Cast: Mark Harmon, Michael Weatherly, Sean Murray, Pauley Perrette
Having binge watched several cop/crime series and mini-series, mostly British, I started craving for a more stable show, a show with a regular team of cops, an episodic case and a continuous background story. NCIS best suited my needs. A constant team headed by a strong leader, fun banter among the characters and nothing too serious to get us depressing- Perfect entertainer.
NCIS is Naval Criminal Investigative Service. Any crime related to the Navy, NCIS is called for. If a naval officer is murdered, NCIS gets jurisdiction. We see the team solve a crime in every episode, for the past 13 seasons and still counting. The cases are interesting enough, but the characters are what make this show really enjoyable. Many a times the episodes are dull, still it’s always manageable to reach the end.
Let’s look at some of the prominent characters of the show.
Leroy Jethro Gibbs is the boss of the team. He heads the team with immense energy and dedication. He enjoys the fun the youngsters have in his team and occasionally takes part in them too. He has the habit of slapping his team members at the back of the head if they aren’t focussing on their work. He is intimidating when it comes to work, otherwise he is cool. He is the father figure for the team. He has a tragic past (Of course!) and glimpses of his personal life are shown in bits and pieces over all the seasons. He has a unique equation with every member of his team. He always stands by his team even if they have done anything wrong. He is a sniper specialist. He hates technology.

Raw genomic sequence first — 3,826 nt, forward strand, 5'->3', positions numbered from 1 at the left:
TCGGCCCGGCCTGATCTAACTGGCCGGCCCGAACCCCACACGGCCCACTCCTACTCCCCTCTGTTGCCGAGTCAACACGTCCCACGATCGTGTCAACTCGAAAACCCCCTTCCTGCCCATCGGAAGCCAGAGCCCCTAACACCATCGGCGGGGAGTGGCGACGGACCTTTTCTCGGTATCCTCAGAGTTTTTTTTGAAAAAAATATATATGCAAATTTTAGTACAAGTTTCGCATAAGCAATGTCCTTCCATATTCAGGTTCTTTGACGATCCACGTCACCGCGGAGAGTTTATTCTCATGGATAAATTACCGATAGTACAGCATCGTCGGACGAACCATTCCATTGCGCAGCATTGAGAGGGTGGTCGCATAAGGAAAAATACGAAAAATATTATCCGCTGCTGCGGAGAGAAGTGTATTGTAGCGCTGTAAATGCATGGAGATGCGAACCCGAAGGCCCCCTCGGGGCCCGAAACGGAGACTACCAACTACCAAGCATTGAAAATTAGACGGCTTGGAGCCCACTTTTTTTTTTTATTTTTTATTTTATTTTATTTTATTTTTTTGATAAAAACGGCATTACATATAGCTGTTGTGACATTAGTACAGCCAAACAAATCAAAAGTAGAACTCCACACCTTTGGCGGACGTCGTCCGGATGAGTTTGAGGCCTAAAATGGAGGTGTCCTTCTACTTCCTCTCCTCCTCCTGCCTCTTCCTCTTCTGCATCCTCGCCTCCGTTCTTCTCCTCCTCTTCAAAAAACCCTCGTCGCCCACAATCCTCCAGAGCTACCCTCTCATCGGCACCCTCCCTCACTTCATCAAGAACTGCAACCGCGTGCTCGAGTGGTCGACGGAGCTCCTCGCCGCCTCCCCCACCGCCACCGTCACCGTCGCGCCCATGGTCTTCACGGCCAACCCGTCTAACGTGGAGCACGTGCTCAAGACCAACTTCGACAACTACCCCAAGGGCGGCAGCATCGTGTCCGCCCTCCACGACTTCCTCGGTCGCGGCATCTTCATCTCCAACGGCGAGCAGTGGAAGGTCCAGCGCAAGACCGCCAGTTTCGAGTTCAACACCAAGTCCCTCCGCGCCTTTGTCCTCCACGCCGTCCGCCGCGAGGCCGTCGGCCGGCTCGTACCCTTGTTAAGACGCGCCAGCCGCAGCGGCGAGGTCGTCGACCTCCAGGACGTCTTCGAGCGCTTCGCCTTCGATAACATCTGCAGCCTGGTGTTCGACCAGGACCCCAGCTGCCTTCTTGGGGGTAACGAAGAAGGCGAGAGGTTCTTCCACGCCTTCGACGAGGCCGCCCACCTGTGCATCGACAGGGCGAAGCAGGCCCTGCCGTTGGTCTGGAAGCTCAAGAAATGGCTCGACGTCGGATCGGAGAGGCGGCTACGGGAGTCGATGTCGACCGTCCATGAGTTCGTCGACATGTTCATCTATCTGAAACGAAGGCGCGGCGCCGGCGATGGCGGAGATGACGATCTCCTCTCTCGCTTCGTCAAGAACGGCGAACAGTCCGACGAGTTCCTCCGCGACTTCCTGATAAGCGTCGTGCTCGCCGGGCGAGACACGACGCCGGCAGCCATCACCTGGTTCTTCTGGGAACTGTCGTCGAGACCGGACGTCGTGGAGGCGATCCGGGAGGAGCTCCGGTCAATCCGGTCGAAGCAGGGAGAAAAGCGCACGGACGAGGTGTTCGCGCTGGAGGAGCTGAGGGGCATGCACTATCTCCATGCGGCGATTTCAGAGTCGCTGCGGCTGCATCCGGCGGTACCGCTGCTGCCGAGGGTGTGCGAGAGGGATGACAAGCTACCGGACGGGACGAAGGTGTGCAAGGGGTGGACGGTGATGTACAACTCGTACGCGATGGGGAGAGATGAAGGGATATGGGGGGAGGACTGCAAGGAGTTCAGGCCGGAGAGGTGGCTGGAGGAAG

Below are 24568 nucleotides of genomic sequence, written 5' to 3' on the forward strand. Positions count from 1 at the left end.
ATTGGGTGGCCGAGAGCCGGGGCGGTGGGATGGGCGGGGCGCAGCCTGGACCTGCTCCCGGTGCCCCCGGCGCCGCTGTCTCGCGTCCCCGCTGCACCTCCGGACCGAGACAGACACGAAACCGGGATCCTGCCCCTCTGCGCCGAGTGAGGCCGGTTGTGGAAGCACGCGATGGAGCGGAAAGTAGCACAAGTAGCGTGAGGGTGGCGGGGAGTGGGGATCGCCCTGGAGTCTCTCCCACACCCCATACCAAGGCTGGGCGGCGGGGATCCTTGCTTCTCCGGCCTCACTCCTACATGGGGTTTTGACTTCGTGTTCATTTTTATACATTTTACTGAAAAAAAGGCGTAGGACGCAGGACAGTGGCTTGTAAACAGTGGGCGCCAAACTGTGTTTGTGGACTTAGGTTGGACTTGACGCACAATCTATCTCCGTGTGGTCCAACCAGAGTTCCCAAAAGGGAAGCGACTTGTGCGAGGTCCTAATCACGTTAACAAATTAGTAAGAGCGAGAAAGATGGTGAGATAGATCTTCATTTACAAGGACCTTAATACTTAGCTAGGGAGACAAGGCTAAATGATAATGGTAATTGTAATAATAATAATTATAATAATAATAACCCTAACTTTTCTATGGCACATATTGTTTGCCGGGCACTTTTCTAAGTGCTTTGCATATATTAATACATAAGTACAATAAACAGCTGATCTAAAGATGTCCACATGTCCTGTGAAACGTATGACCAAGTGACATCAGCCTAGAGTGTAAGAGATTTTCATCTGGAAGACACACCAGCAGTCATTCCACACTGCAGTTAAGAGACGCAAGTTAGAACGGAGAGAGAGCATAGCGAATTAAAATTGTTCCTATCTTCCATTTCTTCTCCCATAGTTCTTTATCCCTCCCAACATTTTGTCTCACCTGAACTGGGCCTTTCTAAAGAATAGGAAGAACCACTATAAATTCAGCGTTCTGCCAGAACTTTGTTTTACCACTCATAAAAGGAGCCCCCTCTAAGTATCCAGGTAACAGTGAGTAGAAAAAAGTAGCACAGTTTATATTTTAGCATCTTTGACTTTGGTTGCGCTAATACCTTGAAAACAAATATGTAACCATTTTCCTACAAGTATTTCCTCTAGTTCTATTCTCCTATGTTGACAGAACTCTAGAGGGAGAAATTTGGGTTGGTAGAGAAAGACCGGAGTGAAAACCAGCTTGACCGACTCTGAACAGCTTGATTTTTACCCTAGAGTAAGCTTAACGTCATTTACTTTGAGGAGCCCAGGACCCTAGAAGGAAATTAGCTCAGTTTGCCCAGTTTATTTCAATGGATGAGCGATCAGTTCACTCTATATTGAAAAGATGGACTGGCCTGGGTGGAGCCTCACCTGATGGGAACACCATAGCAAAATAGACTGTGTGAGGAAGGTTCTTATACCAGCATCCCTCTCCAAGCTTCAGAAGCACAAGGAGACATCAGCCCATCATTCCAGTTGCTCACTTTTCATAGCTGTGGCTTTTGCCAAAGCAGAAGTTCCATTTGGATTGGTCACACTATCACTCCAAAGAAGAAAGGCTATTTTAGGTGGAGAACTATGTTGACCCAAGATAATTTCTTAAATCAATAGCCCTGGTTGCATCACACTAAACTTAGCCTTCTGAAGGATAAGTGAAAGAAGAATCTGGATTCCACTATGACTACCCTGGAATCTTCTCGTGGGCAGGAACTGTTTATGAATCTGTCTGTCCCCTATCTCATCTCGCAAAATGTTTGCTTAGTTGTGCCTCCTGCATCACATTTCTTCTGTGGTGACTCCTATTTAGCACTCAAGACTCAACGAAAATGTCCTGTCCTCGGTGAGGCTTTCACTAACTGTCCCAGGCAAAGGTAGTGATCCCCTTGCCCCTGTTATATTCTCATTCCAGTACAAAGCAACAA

Antony DiNozzo is the next important character- funny, entertaining, sarcastic, pulling others legs; he is the joker of the team yet the most trusted one. Gibbs and Tony’s banter is a treat to watch. He doesn’t shy away from flirting with any girl in the team. But when it comes to work, he is serious and focussed, to the best of his knowledge. Gibbs and Tony make NCIS special. Tony exited the show last year. It will be interesting to see how the show progresses without Tony and how Gibbs takes the team forward in solving more cases.
Timothy McGee is the geek of the team. Intelligent, smart, technology savvy, his talent helps the team crack many cases. Shy and scared, he is comfortable speaking to only those who share his own interest. Introvert. He gets along well with everyone even though he is bullied the most. With Tony gone, it’s time for McGee to step in and take the lead.
Abby- forensic genius, Ducky-the Medical Examiner are the other important characters.
We have several Directors over the seasons who share distinct relationship with Gibbs. There is Tobias Fornell from FBI who liaisons with NCIS for numerous cases. Fornell and Gibbs have a very close friendship, not to forget, Fornell married Gibbs’s second wife after their divorce. That adds a lot of funny sequences in the show, especially when the wife turns up in the episode.